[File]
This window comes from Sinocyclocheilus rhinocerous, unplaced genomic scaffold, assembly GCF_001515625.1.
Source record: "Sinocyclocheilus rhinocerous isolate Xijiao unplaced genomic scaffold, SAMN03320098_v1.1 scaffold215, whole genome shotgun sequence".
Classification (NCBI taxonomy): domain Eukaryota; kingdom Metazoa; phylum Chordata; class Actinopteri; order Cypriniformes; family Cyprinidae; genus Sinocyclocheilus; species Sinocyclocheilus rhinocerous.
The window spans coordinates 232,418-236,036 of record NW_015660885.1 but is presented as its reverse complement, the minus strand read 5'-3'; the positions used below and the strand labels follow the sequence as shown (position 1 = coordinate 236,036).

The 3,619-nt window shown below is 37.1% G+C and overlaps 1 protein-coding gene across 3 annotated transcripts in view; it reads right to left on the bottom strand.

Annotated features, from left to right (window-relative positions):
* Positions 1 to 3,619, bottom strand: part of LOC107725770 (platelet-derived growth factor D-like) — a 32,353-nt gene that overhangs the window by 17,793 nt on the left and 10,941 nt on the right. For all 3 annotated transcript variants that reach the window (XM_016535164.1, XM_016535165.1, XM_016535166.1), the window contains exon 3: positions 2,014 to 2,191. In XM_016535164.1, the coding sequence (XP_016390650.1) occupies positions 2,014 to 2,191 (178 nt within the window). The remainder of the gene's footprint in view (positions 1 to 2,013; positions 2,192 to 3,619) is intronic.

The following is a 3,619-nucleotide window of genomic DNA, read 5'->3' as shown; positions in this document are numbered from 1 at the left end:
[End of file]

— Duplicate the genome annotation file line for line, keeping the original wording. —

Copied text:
This window comes from Sinocyclocheilus rhinocerous, unplaced genomic scaffold, assembly GCF_001515625.1.
Source record: "Sinocyclocheilus rhinocerous isolate Xijiao unplaced genomic scaffold, SAMN03320098_v1.1 scaffold215, whole genome shotgun sequence".
Classification (NCBI taxonomy): domain Eukaryota; kingdom Metazoa; phylum Chordata; class Actinopteri; order Cypriniformes; family Cyprinidae; genus Sinocyclocheilus; species Sinocyclocheilus rhinocerous.
The window spans coordinates 232,418-236,036 of record NW_015660885.1 but is presented as its reverse complement, the minus strand read 5'-3'; the positions used below and the strand labels follow the sequence as shown (position 1 = coordinate 236,036).

The 3,619-nt window shown below is 37.1% G+C and overlaps 1 protein-coding gene across 3 annotated transcripts in view; it reads right to left on the bottom strand.

Annotated features, from left to right (window-relative positions):
* Positions 1 to 3,619, bottom strand: part of LOC107725770 (platelet-derived growth factor D-like) — a 32,353-nt gene that overhangs the window by 17,793 nt on the left and 10,941 nt on the right. For all 3 annotated transcript variants that reach the window (XM_016535164.1, XM_016535165.1, XM_016535166.1), the window contains exon 3: positions 2,014 to 2,191. In XM_016535164.1, the coding sequence (XP_016390650.1) occupies positions 2,014 to 2,191 (178 nt within the window). The remainder of the gene's footprint in view (positions 1 to 2,013; positions 2,192 to 3,619) is intronic.

The following is a 3,619-nucleotide window of genomic DNA, read 5'->3' as shown; positions in this document are numbered from 1 at the left end: